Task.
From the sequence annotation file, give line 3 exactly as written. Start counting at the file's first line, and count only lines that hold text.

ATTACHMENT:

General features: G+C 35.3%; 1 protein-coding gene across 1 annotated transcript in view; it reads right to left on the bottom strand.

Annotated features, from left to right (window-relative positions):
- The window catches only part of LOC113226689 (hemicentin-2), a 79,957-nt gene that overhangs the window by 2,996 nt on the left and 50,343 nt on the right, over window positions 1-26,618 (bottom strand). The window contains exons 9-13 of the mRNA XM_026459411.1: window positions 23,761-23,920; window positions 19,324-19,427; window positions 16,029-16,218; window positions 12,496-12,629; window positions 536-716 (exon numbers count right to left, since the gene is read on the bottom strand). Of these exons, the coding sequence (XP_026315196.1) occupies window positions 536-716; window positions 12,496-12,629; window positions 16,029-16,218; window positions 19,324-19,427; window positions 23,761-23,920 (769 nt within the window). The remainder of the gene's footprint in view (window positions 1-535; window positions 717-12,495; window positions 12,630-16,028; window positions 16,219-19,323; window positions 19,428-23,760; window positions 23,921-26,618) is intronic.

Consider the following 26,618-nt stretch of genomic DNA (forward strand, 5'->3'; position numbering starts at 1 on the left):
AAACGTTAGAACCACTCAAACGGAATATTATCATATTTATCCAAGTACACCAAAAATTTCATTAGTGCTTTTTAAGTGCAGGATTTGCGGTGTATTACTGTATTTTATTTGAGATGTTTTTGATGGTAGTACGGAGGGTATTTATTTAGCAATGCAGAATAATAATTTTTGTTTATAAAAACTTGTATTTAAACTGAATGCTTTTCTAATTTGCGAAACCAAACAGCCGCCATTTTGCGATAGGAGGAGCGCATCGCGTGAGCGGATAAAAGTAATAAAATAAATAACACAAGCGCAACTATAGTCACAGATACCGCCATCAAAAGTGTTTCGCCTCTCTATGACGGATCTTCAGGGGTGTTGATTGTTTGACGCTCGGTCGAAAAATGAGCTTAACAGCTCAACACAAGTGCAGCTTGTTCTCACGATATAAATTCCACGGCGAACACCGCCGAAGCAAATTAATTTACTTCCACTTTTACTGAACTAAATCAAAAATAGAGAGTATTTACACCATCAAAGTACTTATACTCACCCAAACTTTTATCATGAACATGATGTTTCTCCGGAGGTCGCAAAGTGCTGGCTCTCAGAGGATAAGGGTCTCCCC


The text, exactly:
- The window catches only part of LOC113226689 (hemicentin-2), a 79,957-nt gene that overhangs the window by 2,996 nt on the left and 50,343 nt on the right, over window positions 1-26,618 (bottom strand). The window contains exons 9-13 of the mRNA XM_026459411.1: window positions 23,761-23,920; window positions 19,324-19,427; window positions 16,029-16,218; window positions 12,496-12,629; window positions 536-716 (exon numbers count right to left, since the gene is read on the bottom strand). Of these exons, the coding sequence (XP_026315196.1) occupies window positions 536-716; window positions 12,496-12,629; window positions 16,029-16,218; window positions 19,324-19,427; window positions 23,761-23,920 (769 nt within the window). The remainder of the gene's footprint in view (window positions 1-535; window positions 717-12,495; window positions 12,630-16,028; window positions 16,219-19,323; window positions 19,428-23,760; window positions 23,921-26,618) is intronic.